Remembrance Day 2015: The Story Of A Soldier's Child
War affects not only those that served ...
POSTED BY VIVIENNE DOCKERTY ON 09/11/2015 @ 8:00AM
As it's Remembrance Day in a few days, I would like to share my story of the effect Word War 2 had on a soldier's child. I realise that without the sacrifices made by our previous generation, I wouldn't have a story to tell ...
At the going down of the sun ... we will remember them
copyright: suerob / 123rf stock photo (licensee)
It talks about the effect war had on my father, and how those experiences affected his own family for years and years, even though the Third Reich had been defeated and our freedom had been secured.
"Crossing a lumpy sea in a bobbing landing craft, with soldiers packed together like sardines, hushed and frightened with thoughts of what was to come."
In wet holes whimpering with fear, shattered nerves and lost comrades, the chatter of machine guns and not knowing if one would ever see home again. Cold, hard times as they marched through towns and villages, which were blown to bits right in front of their eyes. Terrifying memories that, for years, kept them waking from the nightmares that never seemed to go away.
As a child, I wasn't aware of what my father had been through in the defence of King and Country. I only knew that he could be an angry man, my enemy, who would make my life hell if he wanted. The word 'War' was never very far from his lips and when I heard that word I trembled because I knew I was going to be in for a very hard time.
I struggled along the rutted farm track, trying to keep up with my giant of a daddy as he strode along. I stumbled in the black boots that were far too big for me, hand me downs because of shortages in the aftermath of a war. He gripped my grubby hand tightly, whilst balancing his rifle and the dead rabbit that swung limply through his rifle strap. This day was my first real memory of the events that would affect my life.
My father was a country man. Born the eldest boy amongst a family of seven, he only knew freedom, as his mother was busy with the dairy she ran. Truanting from school, going fishing with the local men, hiding for hours in the deep forests until hunger called him home, that was my father's idyllic childhood. As he grew, he was taught a trade and became a talented stonemason.
The war came and my father, now married, was called upon to fix the broken homes of Liverpool, after the Luftwaffe, intent on blowing the city to kingdom come, dropped their bombs of shame. In a reserved occupation, my father was not required to enlist into the forces, but an altercation with his foreman, who had the power to have him conscripted, saw him on the beaches of Normandy in June 1944.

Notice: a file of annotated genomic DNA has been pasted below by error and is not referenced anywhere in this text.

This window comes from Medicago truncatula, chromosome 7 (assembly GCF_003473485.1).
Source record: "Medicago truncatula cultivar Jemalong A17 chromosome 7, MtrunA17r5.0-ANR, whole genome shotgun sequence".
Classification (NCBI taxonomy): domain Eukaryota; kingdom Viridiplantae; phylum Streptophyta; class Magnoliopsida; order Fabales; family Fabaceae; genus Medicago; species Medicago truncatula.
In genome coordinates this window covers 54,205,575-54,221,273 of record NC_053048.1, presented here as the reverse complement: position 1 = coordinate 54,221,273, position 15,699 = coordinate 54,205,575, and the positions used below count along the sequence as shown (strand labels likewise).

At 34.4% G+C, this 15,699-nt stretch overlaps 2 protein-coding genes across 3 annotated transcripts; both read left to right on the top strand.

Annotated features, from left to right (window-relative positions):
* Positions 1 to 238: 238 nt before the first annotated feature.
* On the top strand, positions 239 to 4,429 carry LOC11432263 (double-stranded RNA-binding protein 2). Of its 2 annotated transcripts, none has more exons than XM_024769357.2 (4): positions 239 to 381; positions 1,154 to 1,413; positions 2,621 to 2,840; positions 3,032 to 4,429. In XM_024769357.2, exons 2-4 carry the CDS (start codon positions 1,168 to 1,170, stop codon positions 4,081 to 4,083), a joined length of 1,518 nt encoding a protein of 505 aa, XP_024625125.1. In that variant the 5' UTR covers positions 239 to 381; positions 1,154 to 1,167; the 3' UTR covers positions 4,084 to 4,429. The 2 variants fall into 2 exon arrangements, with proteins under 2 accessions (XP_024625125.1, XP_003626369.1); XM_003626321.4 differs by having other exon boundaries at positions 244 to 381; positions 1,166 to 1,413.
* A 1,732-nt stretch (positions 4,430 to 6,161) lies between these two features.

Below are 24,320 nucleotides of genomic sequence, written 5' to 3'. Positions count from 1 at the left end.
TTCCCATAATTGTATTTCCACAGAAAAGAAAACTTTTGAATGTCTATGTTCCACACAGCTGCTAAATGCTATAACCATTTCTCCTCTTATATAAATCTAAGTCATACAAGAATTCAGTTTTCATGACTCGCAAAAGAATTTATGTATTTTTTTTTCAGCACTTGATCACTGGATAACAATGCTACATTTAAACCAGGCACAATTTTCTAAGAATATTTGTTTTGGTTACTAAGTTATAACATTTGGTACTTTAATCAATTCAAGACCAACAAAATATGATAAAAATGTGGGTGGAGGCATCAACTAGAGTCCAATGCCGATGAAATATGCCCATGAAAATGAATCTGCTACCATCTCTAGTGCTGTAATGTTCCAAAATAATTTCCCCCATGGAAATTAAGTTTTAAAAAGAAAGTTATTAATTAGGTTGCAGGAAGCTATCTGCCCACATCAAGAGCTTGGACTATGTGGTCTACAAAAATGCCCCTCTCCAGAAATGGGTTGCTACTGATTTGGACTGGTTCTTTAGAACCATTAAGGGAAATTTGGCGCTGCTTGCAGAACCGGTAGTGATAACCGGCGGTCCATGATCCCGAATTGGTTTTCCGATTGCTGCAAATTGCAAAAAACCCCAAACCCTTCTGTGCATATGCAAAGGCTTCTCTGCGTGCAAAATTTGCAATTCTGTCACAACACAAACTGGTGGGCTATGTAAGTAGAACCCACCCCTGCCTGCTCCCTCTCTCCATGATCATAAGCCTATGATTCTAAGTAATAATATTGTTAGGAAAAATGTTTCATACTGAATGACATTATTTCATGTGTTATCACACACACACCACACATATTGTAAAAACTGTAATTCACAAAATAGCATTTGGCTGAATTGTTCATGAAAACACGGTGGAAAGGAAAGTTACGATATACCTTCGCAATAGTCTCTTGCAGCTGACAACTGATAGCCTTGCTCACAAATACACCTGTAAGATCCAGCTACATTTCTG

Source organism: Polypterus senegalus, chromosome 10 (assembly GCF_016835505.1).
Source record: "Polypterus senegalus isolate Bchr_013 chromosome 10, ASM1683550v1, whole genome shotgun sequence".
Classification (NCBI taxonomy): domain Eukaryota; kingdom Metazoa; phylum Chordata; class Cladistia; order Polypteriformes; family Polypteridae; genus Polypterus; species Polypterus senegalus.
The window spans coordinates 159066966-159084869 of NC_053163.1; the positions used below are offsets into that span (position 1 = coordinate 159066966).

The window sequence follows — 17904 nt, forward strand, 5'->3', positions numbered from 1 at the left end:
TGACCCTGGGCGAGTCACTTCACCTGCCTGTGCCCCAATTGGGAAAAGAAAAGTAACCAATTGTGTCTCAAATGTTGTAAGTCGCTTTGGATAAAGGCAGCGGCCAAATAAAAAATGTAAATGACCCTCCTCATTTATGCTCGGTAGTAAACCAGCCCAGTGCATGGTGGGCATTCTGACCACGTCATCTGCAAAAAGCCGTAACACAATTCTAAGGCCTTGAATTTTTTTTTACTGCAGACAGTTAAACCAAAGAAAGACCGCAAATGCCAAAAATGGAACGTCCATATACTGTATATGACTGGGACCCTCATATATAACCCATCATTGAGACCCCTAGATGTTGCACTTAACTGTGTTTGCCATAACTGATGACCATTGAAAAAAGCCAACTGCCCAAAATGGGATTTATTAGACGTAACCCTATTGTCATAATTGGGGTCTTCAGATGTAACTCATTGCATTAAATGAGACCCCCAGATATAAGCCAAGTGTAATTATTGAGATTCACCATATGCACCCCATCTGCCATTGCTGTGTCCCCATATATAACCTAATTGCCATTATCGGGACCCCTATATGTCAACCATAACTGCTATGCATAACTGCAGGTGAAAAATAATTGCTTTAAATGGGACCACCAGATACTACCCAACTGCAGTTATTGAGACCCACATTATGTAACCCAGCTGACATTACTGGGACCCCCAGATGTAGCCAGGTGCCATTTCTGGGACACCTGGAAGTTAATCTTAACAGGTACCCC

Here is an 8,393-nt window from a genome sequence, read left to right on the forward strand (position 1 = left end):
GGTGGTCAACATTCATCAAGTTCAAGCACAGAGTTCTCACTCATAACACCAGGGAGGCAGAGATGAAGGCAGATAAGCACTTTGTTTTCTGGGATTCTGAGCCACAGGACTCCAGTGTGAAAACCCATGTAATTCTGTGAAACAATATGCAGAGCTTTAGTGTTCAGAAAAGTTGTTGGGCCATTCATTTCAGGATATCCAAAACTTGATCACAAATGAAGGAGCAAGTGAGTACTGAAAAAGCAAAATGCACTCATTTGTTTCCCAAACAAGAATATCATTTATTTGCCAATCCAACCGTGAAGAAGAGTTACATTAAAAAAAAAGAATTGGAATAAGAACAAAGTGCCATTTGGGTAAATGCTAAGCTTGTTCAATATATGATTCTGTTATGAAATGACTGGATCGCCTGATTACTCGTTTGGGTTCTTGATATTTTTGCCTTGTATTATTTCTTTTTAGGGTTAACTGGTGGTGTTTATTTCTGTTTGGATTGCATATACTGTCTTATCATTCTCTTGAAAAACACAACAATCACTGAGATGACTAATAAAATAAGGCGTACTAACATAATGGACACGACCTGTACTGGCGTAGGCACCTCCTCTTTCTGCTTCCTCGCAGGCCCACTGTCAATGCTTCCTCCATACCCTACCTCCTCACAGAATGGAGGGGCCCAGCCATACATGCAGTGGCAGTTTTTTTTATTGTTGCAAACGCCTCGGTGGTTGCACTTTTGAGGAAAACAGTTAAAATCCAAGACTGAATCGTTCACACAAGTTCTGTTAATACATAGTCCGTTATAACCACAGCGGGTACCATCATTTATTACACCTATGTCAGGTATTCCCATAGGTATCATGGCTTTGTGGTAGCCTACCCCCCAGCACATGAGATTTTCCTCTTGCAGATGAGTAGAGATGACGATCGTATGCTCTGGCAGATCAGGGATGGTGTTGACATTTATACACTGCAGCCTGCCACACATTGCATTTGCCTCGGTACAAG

They were a sorry looking bunch when the beach loomed ahead and they saw the barbed wire entanglements looped and trailing across the sandy shore, breached at the cost of the first invasion and casualties waiting with the dead for ships to take them home.
He found himself cover in a hole that had been blasted by a hand grenade, as he heard the drone of a plane overhead and waited for the earth to tremble as the bombs began to rain.
"We must hurry Vivienne, your mother will be waiting for this rabbit I've caught for our dinner. Don't know why I bothered to come back after the bloody war, when I've got to go shooting rabbits to feed us. Talk about living in a land fit for heroes, bloody place is just the same."
Hadn't they fought a war to end all wars in the Great War? Yes, Hitler had been defeated, but it had been at the expense of the younger generation, who should have been there to make Britain great again. There was still rationing, mass unemployment, a huge debt owed to the USA, soldiers returning to broken homes and children who had grown with absent fathers, resenting their re-appearance and being told what to do.
My father - affected by the sights and sounds of battle, had night sweats and horrific dreams that woke the family with his screaming - managed to find work on a local housing estate, but it was heavy going for a once fit man.
The M.O, who had presided over the demob' medical had pronounced my father fit to resume his Civvy life, ignoring the heart that was stressed and weakened, as it didn't really matter much to him.
Growing up in my father's household in the austere years after World War Two, didn't bode well for me, the middle child. My childhood molded me into the teenager I became - someone who looked for love in all the wrong places - as there was none for me from the stressed out father, who tried to repress his anger with a stiff upper lip.
"War is a terrible thing and has long-lasting effects, not only on those that served, but on the families when they return."
I cannot understate the importance of remembering the sacrifices an entire generation made in defence of our freedom, though I ask that you also realise the effect a war continues to have once they come home.
If you'd like to read the entire story of my father's experiences during the war, and truly understand how it affected him, then you can buy my book, Shattered Dreams directly from Amazon.
Until next time ...
More about Vivienne Dockerty ...
Since arriving back in the U.K I have enjoyed meeting lots of people at the Author Talks and book signing events that I have been invited to. It has been great connecting with my roots again and listening to other people's stories whilst I have been doing research for my next book.
A big thank you to all the readers who have posted Amazon reviews after they have finished one of my books.